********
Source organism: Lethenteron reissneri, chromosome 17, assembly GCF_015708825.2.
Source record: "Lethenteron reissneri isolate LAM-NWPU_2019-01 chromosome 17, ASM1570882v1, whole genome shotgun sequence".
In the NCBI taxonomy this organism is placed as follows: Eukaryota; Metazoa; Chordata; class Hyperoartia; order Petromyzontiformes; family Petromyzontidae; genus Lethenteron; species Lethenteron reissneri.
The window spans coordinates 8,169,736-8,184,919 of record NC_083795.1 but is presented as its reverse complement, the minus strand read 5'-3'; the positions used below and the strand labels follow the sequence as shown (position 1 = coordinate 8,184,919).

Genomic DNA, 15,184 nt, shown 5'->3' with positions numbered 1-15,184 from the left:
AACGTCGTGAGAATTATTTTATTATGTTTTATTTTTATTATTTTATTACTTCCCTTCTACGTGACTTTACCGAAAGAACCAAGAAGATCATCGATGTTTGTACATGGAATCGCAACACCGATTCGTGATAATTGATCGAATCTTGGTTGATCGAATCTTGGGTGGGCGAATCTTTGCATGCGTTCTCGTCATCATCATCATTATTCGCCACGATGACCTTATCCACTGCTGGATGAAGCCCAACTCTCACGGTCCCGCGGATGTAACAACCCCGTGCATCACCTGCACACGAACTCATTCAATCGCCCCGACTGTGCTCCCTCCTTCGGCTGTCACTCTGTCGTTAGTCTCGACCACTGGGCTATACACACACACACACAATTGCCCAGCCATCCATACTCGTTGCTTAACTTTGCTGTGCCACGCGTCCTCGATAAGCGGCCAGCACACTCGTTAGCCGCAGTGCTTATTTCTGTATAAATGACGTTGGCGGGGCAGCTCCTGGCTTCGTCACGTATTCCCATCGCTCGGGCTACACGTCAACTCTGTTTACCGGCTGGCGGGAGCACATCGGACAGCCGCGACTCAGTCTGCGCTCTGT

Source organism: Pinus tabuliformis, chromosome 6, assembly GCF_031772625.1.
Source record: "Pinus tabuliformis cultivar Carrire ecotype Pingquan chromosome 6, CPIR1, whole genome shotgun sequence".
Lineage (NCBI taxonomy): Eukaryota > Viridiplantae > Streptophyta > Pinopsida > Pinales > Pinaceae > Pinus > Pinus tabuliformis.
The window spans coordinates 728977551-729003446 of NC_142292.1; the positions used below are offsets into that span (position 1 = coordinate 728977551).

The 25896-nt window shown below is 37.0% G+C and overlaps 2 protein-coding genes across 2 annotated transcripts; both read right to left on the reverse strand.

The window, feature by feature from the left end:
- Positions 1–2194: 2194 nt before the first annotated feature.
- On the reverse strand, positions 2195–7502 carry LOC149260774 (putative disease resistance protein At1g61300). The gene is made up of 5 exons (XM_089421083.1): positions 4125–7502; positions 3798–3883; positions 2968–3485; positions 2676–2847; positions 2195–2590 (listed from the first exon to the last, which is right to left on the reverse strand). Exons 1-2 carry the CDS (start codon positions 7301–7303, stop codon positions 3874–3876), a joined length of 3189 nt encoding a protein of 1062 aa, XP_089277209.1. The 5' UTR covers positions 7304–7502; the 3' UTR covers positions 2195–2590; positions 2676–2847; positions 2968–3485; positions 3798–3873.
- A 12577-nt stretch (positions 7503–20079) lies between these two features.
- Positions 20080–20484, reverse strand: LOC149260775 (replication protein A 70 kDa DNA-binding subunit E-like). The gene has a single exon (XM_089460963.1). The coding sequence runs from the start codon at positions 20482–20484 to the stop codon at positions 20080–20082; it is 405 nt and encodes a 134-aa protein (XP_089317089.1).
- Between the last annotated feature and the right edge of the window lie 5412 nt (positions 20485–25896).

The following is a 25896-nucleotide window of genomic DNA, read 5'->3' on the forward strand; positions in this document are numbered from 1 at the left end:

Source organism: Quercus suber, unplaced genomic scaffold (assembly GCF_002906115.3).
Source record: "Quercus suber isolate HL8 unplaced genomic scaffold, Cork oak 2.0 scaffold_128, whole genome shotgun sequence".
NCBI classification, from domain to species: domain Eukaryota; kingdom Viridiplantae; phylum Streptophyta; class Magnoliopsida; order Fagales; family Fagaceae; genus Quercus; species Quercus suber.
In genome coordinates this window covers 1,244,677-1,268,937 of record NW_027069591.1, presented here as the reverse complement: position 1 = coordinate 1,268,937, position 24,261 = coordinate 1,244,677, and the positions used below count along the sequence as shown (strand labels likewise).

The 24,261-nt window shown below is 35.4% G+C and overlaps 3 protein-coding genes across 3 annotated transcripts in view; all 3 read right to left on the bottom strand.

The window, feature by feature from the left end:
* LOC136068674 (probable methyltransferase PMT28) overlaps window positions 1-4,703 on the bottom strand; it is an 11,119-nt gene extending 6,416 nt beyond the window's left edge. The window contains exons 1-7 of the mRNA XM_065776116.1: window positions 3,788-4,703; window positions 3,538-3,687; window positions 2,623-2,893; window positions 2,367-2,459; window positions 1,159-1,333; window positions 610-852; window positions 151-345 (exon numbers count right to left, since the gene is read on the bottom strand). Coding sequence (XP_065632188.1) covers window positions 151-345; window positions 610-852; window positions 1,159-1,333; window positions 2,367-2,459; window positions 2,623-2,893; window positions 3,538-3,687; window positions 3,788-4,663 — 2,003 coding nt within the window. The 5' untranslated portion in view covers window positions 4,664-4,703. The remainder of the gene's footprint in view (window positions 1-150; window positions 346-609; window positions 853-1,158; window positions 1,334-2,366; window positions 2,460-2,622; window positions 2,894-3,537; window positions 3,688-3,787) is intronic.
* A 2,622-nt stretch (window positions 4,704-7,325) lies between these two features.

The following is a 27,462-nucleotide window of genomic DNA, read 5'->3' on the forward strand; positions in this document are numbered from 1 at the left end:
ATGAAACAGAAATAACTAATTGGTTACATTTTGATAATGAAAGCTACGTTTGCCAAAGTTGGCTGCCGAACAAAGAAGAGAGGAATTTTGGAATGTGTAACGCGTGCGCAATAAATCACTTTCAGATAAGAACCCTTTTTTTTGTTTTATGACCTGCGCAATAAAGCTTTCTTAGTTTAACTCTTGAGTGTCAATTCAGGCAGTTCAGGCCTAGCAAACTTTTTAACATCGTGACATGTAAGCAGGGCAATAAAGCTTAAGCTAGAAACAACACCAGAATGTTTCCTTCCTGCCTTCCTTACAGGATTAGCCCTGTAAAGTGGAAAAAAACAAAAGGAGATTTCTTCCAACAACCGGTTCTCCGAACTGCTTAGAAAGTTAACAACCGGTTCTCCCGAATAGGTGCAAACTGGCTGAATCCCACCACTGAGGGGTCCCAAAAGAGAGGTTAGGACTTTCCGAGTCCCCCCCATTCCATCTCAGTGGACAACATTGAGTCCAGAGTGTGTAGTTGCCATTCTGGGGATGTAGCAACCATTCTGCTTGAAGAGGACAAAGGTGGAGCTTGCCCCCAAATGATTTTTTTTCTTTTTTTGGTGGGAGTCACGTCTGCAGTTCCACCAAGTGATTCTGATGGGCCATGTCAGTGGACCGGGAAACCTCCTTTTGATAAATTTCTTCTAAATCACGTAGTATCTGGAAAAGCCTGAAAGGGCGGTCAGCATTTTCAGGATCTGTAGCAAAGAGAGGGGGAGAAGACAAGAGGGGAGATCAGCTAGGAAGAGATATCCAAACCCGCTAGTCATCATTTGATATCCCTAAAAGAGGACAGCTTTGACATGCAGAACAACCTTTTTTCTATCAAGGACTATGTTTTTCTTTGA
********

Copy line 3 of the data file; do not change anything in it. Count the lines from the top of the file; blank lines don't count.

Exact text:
In the NCBI taxonomy this organism is placed as follows: Eukaryota; Metazoa; Chordata; class Hyperoartia; order Petromyzontiformes; family Petromyzontidae; genus Lethenteron; species Lethenteron reissneri.